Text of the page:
The Norweb pedigree further distinguishes this coin. Indisputably, the Norweb family assembled one of the dozen all-time greatest collections of U.S. coins. Mrs. Emily May Holden Norweb was the primary builder of this collection. In many ways, the collection was hers. She, though, inherited some coins from her father, who, in turn, had earlier inherited a few coins from his father, Emily’s grandfather.
Many rare U.S. coins in the Norweb collection were purchased, directly or indirectly, by her father from major coin auctions during the early years of the 20th century. After Emily May’s death, her son, R. Henry Norweb, Jr., inherited the collection or at least inherited control of it, I believe.
My impression is that R. Henry Norweb, Jr. chose the firm of Bowers & Merena to auction the Norweb family’s U.S. coins. In 2010, I referred to a few Barber Half Dollars that were earlier in the Norweb Collection when I wrote about Dr. Duckor’s set, the greatest collection of Barber Halves that was ever assembled.
The U.S. dimes in the Norweb Collection were sold in Oct. 1987. One of the greatest and most important aspects of the Norweb Collection was that many of the 19th century U.S. coins scored very highly in the category of originality. Generalizations, though, should not be made about all of the coins in a large, epic collection.
In all of the great collections of classic U.S. coins of multiple denominations and series, there were at least a few coins that had serious problems and/or very annoying imperfections. Indeed, although Louis Eliasberg formed the all time best collection of U.S. coins, not every coin in the Eliasberg Collection was great.
There were many terrific, 19th century U.S. silver coins in the Norweb Collection. These were the most impressive parts of the collection.
This Norweb 1833 dime is more than very attractive. The toning is extensive, though is not dark. There is much blue and green in the obverse (front) outer fields. There is also some underlying luster, which is appealing.
Most of the toning on this coin is not revealed in published pictures. The online images, though, do demonstrate that this coin was sharply struck, especially on the reverse. I note the detail in the eagle’s wings and claws. The russet toning spots in the online images are not distracting in actuality, as patches of colorful toning tend to deflect attention from these spots.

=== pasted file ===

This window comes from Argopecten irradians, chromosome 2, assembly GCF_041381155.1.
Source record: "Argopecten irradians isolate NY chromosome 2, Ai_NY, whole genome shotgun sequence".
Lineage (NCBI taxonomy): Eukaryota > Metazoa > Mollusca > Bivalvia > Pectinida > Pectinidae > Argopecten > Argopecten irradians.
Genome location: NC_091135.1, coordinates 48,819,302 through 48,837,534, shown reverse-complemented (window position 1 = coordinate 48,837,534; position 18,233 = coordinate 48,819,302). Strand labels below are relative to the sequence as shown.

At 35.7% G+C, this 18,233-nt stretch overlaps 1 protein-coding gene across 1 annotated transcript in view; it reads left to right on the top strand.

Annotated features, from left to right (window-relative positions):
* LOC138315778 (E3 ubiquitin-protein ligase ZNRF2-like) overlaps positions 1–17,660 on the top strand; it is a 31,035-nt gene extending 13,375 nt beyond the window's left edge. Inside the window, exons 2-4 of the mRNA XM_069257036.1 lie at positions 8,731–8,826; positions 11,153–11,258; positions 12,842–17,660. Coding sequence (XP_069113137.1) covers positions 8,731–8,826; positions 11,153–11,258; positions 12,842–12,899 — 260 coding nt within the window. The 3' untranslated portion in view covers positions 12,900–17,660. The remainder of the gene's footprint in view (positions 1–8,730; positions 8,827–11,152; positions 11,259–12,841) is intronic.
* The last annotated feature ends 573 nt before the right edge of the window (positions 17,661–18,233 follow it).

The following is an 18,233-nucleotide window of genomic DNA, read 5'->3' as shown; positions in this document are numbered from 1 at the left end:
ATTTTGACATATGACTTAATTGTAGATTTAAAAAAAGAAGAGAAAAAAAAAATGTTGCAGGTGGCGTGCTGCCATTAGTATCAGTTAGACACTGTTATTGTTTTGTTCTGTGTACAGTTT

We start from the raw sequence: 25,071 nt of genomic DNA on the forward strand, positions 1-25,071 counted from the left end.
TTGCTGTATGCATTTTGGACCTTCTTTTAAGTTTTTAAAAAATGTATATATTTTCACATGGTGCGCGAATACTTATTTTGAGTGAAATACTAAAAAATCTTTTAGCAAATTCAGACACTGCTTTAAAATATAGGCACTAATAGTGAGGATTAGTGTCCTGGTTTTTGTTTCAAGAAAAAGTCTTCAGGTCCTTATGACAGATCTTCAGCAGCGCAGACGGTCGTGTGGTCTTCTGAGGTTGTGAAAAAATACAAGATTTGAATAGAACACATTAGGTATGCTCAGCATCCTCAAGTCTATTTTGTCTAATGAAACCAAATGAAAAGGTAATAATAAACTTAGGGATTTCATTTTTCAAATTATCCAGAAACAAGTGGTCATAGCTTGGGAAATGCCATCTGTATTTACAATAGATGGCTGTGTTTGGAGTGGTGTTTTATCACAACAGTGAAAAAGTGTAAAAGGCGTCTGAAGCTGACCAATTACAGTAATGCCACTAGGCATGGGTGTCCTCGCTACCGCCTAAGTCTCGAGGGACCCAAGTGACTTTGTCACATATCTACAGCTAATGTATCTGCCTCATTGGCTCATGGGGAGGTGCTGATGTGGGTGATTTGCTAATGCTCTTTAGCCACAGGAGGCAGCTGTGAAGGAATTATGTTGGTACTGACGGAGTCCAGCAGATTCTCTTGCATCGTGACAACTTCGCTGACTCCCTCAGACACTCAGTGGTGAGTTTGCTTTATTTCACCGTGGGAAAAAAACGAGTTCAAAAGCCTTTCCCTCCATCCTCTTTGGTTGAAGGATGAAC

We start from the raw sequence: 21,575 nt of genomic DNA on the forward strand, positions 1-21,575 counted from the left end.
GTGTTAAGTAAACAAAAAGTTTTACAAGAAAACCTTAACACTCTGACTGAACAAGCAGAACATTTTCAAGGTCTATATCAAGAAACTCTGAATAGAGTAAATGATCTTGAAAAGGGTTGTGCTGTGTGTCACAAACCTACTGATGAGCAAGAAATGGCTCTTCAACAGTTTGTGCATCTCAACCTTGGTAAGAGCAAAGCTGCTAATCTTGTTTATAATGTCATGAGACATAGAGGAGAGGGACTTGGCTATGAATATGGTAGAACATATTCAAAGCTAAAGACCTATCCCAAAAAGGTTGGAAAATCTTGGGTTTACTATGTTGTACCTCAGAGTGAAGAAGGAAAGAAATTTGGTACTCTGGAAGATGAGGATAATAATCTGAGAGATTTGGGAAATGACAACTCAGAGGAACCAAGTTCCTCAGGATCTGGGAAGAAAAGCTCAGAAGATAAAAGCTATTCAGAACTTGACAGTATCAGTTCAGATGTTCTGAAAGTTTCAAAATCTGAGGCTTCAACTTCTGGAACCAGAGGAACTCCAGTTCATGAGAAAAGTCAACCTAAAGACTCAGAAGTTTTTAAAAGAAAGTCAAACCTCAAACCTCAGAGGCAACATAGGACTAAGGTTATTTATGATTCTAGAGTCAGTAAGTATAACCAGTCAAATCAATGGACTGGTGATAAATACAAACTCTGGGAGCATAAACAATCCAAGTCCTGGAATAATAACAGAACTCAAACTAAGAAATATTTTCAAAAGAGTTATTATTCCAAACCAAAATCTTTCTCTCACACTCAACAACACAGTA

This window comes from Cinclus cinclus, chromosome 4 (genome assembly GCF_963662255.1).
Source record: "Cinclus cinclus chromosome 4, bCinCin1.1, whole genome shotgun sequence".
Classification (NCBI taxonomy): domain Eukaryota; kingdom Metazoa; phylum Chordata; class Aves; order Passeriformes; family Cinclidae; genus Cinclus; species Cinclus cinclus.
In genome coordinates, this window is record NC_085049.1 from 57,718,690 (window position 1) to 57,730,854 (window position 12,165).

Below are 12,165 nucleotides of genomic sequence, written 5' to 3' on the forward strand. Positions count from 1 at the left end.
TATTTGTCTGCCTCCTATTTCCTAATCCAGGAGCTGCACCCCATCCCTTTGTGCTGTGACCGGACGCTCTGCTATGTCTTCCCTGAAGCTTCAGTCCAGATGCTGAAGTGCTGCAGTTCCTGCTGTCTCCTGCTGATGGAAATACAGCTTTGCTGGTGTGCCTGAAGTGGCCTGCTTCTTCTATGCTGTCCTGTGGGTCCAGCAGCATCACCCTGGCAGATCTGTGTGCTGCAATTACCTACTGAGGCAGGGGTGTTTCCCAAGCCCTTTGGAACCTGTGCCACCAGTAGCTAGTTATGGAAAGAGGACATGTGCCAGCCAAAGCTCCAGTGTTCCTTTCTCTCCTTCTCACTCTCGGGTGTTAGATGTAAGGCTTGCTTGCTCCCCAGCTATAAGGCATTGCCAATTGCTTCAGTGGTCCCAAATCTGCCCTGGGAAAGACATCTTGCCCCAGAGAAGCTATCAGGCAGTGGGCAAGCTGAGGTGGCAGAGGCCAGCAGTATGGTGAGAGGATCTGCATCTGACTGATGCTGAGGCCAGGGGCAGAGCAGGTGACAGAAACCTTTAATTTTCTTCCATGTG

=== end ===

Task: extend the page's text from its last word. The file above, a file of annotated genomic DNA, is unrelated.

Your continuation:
The portrait of Miss Liberty is a light to medium russet-steel color. The left inner field, near her face, is toned a pleasing blend of colors that is hard to describe, perhaps this blend could be called steel-russet-brown-tan. When this coin is tilted under a lamp at various angles, however, the colors vary. At some angles, much pale-green color comes alive.
The toning on the reverse (back of the coin) is even more attractive. On the whole, the reverse is characterized by neat blue shades with green hues in several areas. In some parts, blue and green colors have blended. There are rich red patches about the eagle’s head and the banner, ‘E PLURIBUS UNUM.’ This is a wonderful coin.
III. Uncirculated 1833 Dimes
In ‘mint state’ (MS) grades, 1833 with ‘Last 3 High’ dimes tend to be worth significantly more than 1833 dimes with normal numerals. A PCGS or NGC certified “MS-63” 1833 dime would probably retail for at least $1950. If all other factors are somewhat equal, an “MS-63” grade 1833 with ‘Last 3 High’ would be worth at least a $300 premium over an 1833 with normal numerals.
In Aug. 2012, Stack’s-Bowers auctioned a PCGS graded “MS-63” 1833, with normal numerals, for $2990 and, in Nov. 2012, this same firm auctioned a PCGS graded “MS-64” 1833, with normal numerals, for $1,966.50. Both coins are of the same die variety (JR-10) and neither had a CAC sticker.
So, why would a PCGS graded “MS-63” coin sell for more than 50% more than a PCGS graded “MS-64” coin? As I did not see either coin, I cannot answer this question now. My hunch is that there is something seriously wrong with the PCGS graded “MS-64” coin or there is a data entry error in the Stack’s-Bowers system. It is also possible that leading bidders thought that this PCGS graded “MS-63” coin was undergraded and/or special in some way.
Generally, a certified MS-64 grade 1833 dime has a retail value of around $3000. It is true that Heritage auctioned a PCGS graded “MS-64” 1833 in July 2012 for $3450. That coin had a CAC sticker and may have easily been worth a 15% premium. Online images suggests that it might have attractive, natural toning.